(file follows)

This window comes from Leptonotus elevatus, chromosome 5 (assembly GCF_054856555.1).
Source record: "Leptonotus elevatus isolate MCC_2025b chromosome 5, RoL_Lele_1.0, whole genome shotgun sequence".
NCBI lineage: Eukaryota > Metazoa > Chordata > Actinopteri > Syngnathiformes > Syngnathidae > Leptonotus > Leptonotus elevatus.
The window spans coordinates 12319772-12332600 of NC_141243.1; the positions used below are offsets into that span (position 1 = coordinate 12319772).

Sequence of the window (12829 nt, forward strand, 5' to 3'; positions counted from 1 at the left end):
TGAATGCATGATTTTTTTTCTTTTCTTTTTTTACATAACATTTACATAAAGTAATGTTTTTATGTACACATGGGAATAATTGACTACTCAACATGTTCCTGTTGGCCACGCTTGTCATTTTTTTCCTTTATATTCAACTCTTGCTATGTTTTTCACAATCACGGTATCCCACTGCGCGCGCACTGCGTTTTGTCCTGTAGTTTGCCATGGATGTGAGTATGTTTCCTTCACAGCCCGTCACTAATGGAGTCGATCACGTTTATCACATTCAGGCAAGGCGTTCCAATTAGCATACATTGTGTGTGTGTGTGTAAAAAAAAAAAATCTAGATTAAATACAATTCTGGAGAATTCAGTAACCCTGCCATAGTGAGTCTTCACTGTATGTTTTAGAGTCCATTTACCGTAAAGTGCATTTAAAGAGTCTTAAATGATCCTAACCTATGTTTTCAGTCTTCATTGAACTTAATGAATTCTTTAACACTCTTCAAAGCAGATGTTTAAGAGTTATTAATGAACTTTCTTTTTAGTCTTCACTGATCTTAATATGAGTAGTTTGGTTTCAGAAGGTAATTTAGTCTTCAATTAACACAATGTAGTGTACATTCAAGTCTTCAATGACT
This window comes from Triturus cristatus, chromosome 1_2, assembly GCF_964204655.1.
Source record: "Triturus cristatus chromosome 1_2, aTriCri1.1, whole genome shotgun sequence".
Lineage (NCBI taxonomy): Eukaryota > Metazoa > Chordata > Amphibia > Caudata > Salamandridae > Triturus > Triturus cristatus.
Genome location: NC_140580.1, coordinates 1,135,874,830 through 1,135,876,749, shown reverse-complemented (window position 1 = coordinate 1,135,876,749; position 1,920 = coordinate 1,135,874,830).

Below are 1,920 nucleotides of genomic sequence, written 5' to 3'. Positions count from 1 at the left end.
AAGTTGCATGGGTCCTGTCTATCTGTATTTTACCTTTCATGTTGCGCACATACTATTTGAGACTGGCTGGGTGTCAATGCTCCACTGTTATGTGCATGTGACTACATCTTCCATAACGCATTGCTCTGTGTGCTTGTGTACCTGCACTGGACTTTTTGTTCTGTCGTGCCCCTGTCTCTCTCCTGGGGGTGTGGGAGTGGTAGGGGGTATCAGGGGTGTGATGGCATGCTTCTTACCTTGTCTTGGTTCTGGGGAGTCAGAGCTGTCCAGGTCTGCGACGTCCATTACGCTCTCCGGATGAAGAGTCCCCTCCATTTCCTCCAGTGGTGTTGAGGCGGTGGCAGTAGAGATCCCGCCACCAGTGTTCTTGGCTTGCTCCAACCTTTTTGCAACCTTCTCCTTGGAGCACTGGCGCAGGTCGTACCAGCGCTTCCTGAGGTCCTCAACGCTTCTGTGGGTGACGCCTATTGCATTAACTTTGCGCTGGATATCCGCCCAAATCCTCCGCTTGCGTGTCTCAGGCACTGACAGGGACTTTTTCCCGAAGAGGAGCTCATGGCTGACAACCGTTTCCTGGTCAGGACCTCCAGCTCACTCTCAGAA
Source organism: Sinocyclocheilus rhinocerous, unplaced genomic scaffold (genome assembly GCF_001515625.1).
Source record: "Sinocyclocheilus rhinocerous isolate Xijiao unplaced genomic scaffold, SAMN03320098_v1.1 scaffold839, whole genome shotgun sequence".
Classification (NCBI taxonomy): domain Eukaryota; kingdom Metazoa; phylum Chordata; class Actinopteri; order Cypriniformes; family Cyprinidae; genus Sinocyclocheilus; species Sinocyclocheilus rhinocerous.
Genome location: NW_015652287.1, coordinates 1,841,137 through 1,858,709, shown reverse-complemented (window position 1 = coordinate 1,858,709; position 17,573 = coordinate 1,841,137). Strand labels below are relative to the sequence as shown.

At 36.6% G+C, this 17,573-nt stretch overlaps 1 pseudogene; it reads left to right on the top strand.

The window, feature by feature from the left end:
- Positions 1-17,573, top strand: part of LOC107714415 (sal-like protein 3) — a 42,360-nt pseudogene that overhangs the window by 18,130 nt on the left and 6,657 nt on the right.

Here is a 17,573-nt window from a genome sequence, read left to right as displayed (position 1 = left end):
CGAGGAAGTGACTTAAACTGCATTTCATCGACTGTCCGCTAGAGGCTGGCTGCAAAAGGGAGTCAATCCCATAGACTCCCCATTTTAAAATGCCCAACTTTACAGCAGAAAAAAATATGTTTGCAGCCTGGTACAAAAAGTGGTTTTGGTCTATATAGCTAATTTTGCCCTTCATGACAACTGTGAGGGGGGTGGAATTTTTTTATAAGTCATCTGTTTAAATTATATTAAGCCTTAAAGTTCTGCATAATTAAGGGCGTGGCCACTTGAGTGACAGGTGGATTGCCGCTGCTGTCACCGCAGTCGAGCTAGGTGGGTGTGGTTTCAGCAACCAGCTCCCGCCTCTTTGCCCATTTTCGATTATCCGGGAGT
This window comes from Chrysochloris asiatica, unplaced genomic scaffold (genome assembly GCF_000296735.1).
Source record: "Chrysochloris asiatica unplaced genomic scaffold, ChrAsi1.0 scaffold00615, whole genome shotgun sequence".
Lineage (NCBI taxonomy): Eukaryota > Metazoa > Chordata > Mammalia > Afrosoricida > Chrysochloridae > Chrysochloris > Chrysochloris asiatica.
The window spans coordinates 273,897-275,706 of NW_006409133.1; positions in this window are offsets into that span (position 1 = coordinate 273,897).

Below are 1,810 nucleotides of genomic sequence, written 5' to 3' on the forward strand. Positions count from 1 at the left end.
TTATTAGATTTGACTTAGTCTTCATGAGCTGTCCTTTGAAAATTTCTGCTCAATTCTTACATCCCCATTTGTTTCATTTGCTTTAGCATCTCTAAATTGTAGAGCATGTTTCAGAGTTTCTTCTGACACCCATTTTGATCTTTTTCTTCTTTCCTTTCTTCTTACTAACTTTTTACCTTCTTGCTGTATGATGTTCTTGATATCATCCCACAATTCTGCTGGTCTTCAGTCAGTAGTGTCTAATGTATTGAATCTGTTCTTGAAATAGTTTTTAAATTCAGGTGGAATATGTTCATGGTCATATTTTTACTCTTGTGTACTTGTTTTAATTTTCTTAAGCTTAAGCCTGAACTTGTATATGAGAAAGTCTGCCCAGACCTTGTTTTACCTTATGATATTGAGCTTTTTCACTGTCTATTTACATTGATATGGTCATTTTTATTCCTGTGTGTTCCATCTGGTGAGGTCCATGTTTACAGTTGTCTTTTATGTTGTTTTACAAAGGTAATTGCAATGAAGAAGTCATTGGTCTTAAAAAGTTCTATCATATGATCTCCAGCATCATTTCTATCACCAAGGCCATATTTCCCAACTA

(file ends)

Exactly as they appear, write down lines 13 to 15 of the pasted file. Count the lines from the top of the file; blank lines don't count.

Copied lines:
Source organism: Sinocyclocheilus rhinocerous, unplaced genomic scaffold (genome assembly GCF_001515625.1).
Source record: "Sinocyclocheilus rhinocerous isolate Xijiao unplaced genomic scaffold, SAMN03320098_v1.1 scaffold839, whole genome shotgun sequence".
Classification (NCBI taxonomy): domain Eukaryota; kingdom Metazoa; phylum Chordata; class Actinopteri; order Cypriniformes; family Cyprinidae; genus Sinocyclocheilus; species Sinocyclocheilus rhinocerous.